- EP, or Exploration Plan- required to conduct exploratory drilling on any offshore lease
- DOCD, or Development Operations Coordination Document- required for development and production drilling activities on any offshore lease
Regulations governing the requirements for EP and DOCD plans are codified under Title 30 of the Code of Federal Regulations at 30 CFR Part 550. An EP or DOCD plan must include air emissions information for the proposed activities. In general, this information includes projected emissions, frequency and duration of emissions, bases for calculations, equipment information, emissions reductions measures (if applicable), and dispersion modeling (if applicable). Before submitting an EP or DOCD plan to BOEM for approval, the applicant must demonstrate that onshore air quality impacts from proposed offshore activities, as compared to the National Ambient Air Quality Standards (NAAQS), will not adversely affect human health or the environment. Emissions from offshore sources must be quantified using EPA-approved methodologies. These sources include fuel burning sources, such as drilling rigs, generators, flares, and supply vessels as well as sources of fugitive emissions. Trinity has supported the submittal of the air quality component of these plans for several platforms and drillships in the eastern and western Gulf of Mexico (GOM).
In some OCS areas, a combination of approvals is needed from EPA, BOEM, and local authorities. In other OCS areas, BOEM is the sole regulatory authority for obtaining the necessary approval for air emissions. As an example, in the western GOM (west of the 87.5 degree longitudinal line), EPA does not issue air permits for construction or operation of offshore activities. Instead the approval is solely obtained through the aforementioned EP or DOCD plan.
Trinity has provided the following services to OCS facilities:
- BOEM GOADS reporting
- Air Quality Report (AQR) preparation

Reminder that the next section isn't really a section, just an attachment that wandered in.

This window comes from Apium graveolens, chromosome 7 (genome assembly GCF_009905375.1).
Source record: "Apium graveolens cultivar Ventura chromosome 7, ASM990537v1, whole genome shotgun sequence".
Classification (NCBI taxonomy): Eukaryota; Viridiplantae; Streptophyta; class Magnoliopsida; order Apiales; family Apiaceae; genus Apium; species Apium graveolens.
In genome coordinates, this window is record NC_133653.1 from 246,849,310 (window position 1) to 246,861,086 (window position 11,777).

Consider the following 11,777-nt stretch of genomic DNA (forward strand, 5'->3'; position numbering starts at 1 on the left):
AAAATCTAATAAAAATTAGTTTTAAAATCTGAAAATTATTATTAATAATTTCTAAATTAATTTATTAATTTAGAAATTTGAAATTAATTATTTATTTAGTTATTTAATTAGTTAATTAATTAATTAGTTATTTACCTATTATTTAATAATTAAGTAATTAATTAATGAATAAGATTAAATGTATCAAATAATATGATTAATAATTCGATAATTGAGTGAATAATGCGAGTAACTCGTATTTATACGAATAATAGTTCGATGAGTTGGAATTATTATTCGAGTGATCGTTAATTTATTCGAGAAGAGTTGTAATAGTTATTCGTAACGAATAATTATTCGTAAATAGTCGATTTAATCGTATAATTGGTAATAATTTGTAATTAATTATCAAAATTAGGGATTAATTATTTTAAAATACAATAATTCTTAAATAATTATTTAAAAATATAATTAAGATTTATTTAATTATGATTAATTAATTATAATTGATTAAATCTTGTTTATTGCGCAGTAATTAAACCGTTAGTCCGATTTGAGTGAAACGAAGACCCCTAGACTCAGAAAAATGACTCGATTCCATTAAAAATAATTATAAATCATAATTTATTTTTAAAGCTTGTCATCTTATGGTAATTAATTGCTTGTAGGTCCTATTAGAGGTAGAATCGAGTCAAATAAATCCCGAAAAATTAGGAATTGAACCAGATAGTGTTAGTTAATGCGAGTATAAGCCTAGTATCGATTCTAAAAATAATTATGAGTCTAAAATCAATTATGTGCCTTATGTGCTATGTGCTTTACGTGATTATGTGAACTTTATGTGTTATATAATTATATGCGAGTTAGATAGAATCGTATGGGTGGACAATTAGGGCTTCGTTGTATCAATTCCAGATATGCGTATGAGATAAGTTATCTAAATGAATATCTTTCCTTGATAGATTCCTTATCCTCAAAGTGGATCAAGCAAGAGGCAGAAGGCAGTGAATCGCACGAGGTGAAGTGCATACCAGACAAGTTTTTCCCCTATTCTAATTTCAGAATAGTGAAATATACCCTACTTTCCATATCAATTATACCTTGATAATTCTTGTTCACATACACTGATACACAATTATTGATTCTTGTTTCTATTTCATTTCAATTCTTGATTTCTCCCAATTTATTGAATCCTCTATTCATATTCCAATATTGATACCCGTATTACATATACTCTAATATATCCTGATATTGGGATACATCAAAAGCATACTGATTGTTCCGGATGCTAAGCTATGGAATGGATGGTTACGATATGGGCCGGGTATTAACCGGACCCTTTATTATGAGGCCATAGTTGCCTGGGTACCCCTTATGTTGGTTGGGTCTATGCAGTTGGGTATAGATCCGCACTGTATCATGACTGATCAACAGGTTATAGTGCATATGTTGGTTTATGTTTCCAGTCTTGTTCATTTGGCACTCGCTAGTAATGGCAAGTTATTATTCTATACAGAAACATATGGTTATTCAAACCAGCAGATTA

- GHG reporting (Corporate and 40 CFR 98)
- Fugitive emission campaigns
- ODS & PCB inventories
- Client advocacy
- Air dispersion modeling
Outer Continental Shelf (OCS) Facilities
OCS facilities are defined by the Outer Continental Shelf Lands Act as sources located offshore of the States along the Pacific, Arctic, and Atlantic Coasts, and along the Gulf Coast off the State of Florida east of 87.5° longitude. OCS facilities do not include Deepwater Ports for crude oil or LNG import/export. The Clean Air Act (CAA), at Section 328, directs the U.S. EPA to regulate air emissions associated with these OCS facilities. The EPA has promulgated regulations at 40 CFR 55 that define the applicable permitting, compliance, and enforcement requirements for OCS facilities.
Under these regulations, the EPA remains the permitting authority for most facilities - both permanent and temporary.2 As a result, pre-construction authorization in accordance with the Federal PSD permitting program, and subsequently, a Title V air operating permit per 40 CFR 71 are required. This is analogous to onshore facilities attaining and maintaining compliance with the NAAQS. These facilities can also be subject to applicable air emissions standards under 40 CFR 60 (New Source Performance Standards) and standards under 40 CFR 63 (National Emissions Standards for Hazardous Air Pollutants). If the OCS facility is located within 25 nautical miles of a state seaward boundary, the facility must also comply with applicable air quality requirements of the nearest/corresponding onshore areas (e.g., state permitting and modeling, emissions standards, and compliance requirements).
In addition to the CAA requirements that are similar to onshore facilities, there are notable, unique considerations for OCS facilities, including:
- “Potential emissions” by definition at 40 CFR 55.2 includes emissions from vessels servicing or associated with an OCS source when they are within 25 miles of the facility. This explicit inclusion of a mobile source within the total direct emissions required to be authorized under stationary source programs is unique to OCS facilities, and can introduce challenges for permitting and air dispersion modeling demonstrations.